Inner Galactic Sprint Review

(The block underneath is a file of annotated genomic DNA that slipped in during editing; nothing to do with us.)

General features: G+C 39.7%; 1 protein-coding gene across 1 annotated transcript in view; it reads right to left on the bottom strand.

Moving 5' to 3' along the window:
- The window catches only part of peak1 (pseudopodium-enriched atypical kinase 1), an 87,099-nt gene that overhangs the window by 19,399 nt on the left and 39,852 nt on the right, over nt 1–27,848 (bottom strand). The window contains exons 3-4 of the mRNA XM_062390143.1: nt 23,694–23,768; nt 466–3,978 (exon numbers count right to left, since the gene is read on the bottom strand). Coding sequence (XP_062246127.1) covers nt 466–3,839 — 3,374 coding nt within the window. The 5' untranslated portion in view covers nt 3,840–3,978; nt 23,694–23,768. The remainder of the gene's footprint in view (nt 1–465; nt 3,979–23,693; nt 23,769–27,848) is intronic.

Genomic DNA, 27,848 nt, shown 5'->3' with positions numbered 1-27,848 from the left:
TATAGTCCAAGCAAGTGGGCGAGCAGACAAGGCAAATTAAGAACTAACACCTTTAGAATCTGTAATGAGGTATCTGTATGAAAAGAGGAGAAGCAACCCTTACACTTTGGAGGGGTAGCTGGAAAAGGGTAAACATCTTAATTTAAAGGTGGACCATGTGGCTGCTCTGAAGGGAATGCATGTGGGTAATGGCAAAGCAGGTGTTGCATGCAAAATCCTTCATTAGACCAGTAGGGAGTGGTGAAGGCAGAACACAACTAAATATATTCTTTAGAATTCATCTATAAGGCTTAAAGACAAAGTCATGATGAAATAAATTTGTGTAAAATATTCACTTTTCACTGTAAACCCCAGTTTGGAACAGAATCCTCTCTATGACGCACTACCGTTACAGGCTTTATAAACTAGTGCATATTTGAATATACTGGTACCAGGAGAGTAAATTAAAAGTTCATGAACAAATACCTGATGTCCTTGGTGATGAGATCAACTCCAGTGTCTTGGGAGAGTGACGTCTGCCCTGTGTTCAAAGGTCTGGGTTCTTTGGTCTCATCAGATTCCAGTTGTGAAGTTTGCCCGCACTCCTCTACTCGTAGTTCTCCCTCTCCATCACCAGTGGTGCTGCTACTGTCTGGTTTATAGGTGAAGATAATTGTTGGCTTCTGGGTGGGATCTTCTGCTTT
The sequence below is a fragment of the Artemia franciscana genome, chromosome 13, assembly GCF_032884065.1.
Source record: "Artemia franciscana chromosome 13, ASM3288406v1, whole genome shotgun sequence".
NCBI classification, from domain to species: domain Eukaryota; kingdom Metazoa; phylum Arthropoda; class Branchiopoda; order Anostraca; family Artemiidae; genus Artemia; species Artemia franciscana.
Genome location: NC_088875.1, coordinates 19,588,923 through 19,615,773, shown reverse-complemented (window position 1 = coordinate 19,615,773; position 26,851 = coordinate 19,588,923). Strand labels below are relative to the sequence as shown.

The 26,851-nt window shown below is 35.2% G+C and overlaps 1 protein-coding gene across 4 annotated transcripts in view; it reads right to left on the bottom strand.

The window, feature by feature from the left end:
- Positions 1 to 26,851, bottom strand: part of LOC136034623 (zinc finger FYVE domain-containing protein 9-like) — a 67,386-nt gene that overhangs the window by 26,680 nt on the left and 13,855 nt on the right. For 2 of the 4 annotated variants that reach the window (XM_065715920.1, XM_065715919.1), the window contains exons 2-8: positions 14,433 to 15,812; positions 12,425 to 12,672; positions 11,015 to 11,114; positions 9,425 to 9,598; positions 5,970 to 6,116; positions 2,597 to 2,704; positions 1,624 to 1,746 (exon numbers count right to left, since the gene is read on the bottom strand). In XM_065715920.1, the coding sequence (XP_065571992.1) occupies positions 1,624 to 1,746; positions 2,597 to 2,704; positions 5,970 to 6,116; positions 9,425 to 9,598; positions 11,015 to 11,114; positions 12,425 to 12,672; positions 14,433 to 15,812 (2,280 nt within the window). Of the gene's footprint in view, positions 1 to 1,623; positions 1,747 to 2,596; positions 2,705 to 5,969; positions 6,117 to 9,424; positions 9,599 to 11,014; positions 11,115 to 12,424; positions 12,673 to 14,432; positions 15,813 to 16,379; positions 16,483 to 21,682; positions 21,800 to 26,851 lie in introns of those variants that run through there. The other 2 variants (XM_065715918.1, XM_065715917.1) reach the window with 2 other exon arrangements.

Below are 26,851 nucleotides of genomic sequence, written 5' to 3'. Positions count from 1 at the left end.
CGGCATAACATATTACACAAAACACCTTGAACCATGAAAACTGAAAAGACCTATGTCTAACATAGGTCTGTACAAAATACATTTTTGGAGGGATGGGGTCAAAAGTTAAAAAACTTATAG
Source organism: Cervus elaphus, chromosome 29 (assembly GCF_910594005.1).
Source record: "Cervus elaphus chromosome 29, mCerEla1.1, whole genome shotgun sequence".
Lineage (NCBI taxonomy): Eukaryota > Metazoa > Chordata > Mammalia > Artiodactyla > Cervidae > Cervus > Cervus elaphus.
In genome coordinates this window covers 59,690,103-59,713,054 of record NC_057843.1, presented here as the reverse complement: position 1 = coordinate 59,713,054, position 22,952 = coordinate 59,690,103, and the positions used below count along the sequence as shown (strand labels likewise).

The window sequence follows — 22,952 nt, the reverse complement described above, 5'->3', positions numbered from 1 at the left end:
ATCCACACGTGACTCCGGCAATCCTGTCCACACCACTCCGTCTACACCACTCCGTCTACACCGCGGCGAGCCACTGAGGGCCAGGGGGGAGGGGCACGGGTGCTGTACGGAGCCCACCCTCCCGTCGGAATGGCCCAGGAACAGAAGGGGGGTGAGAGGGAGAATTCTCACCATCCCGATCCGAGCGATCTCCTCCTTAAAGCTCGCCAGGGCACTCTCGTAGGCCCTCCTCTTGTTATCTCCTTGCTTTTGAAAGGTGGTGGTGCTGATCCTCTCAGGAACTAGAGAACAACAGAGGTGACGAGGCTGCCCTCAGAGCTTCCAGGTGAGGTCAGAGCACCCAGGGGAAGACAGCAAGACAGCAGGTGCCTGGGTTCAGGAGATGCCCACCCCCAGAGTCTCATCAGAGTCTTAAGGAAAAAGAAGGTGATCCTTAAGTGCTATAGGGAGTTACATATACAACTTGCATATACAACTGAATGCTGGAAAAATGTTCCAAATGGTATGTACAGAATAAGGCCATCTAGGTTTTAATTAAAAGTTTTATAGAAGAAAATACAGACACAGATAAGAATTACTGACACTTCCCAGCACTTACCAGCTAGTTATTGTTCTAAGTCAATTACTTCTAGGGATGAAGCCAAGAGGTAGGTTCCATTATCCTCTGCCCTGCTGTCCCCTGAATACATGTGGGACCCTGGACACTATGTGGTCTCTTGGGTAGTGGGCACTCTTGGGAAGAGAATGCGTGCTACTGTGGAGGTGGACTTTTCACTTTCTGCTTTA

Major Tom and The Pecos Planetary Orchestra has done something we haven't heard much before in electronic music - have live drums. Their 12 -track instrumental collection of space inspired music is rich in musicianship and exploration. The opening track to the CD, "Inner Galactic Sprint", is a modulating harmonic minor-based groove trip that, as most of the tracks do, feature kinetic and deranged lead guitar work by Daniel Ward. His outside approach to guitar is worth the price of admission. That track, "Beyond Pluto" establishes what's to come - and what comes is nothing short of organically grown avant-garde instrumental space music. Organic in the fact that instrumentally MT has employed acoustic instruments to support his compositional keyboard adventures. Viola peppers track 2, "Exogenesis Phase 9", with a dance groove that perpetuates throughout. Sawtooth key lines remind us of 70's AOR while funky guitar is up front and wah wah loved. Nearly experimental, track 6, "The Matter of Darkness", haunts with guitar vibrato swells and dissonant compositional choices. A medium groove percolates as deep piano, strings, and bass brood beautifully. The following track, "Multiversal Mother Time", is the most energetic on the record and changes the mood from 'darkness' immediately. Distorted blues guitar and 2/4 drum beat remind us a bit of a ZZ groove. Track 8, "Fractal Fusion", has a more commercial direction with the chord choices and overall production. The tune could be a bed for an 80's pop song - but instead allows MT's keyboard work to lead the melody. Nice. Track 9, "Planet Search in Sector 33", opens with nylon Spanish guitar flavor, before heading into more analog keyboard flavors. Major Tom and co. launch in several genre directions in the record - from pop to experimental to ambient - and track 10 moves them firmly into jazz. "Captured by the Sun" features the sax work of Kristen Strom in one of the only mainstream potential pieces on the CD. Keys paint a 4-note motif underneath as control is lost to the sun in tension that is musical bliss. The final track, "Saturnalia", features the piano work of band leader, Major Tom, along with interesting rhythmic patches and string swells. At about two and a half minutes in, the drums and full frequency spectrum kicks in and piano figure is performed that reminds us a bit of the Peanuts theme. Eventually the record ends, panning left and right with keyboard effects and the epilogue musical moment that pay fitting tribute to space exploration and all it artistically inspires.